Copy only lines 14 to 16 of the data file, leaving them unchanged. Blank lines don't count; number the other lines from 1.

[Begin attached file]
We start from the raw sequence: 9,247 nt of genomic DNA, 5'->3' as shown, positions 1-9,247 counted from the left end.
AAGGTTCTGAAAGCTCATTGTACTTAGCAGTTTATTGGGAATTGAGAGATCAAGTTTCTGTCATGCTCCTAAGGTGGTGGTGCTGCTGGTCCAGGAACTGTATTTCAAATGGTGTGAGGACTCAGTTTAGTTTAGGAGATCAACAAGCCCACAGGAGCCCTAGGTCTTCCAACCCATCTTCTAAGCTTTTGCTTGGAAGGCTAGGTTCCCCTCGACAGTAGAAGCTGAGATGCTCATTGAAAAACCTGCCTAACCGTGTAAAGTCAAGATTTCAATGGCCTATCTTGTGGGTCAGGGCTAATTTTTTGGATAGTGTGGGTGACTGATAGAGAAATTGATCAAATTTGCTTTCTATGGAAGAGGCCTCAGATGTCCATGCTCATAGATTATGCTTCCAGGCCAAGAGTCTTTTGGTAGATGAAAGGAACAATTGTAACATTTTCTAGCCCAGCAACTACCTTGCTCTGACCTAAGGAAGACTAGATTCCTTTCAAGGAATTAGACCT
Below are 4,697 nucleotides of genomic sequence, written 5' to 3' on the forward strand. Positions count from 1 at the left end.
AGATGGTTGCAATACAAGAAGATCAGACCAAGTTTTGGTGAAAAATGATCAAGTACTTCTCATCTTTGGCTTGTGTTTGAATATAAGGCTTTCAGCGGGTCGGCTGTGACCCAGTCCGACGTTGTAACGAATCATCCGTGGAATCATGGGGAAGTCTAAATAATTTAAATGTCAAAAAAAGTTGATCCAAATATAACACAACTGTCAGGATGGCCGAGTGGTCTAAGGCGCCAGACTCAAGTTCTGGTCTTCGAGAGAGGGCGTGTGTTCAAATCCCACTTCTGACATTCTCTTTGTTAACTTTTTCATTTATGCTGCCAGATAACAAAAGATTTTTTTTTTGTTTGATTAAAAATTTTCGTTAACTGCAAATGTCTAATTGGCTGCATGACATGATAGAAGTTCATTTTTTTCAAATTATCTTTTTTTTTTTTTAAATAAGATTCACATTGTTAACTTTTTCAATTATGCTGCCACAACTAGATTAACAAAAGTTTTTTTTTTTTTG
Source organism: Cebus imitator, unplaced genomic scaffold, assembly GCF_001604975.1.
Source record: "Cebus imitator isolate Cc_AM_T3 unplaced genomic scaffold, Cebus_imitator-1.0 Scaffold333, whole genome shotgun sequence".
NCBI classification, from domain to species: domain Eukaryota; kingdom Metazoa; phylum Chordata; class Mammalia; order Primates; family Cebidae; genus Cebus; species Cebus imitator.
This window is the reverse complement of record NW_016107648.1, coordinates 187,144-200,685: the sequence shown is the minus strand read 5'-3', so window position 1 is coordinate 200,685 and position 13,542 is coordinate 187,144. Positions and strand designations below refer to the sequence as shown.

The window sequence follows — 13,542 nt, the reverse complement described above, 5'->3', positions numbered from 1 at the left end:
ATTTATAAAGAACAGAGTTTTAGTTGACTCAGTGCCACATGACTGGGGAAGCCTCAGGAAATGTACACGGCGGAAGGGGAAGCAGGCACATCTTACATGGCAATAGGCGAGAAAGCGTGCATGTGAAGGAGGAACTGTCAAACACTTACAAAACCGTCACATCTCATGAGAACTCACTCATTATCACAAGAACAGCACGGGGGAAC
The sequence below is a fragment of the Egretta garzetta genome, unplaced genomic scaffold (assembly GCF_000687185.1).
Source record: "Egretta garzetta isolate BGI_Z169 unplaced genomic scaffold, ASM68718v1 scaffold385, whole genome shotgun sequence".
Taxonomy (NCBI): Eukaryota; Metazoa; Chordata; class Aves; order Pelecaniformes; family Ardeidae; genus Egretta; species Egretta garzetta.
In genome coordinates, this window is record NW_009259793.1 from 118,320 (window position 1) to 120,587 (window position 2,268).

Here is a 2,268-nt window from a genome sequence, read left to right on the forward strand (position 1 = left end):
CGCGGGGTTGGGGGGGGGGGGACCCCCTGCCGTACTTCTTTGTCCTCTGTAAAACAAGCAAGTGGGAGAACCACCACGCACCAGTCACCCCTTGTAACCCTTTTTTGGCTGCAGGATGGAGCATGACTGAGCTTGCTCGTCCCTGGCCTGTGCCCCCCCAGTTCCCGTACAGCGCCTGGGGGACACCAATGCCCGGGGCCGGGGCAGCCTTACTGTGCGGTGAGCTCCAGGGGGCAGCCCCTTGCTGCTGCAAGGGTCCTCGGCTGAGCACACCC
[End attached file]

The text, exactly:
In genome coordinates, this window is record NW_009259793.1 from 118,320 (window position 1) to 120,587 (window position 2,268).

Here is a 2,268-nt window from a genome sequence, read left to right on the forward strand (position 1 = left end):
CGCGGGGTTGGGGGGGGGGGGACCCCCTGCCGTACTTCTTTGTCCTCTGTAAAACAAGCAAGTGGGAGAACCACCACGCACCAGTCACCCCTTGTAACCCTTTTTTGGCTGCAGGATGGAGCATGACTGAGCTTGCTCGTCCCTGGCCTGTGCCCCCCCAGTTCCCGTACAGCGCCTGGGGGACACCAATGCCCGGGGCCGGGGCAGCCTTACTGTGCGGTGAGCTCCAGGGGGCAGCCCCTTGCTGCTGCAAGGGTCCTCGGCTGAGCACACCC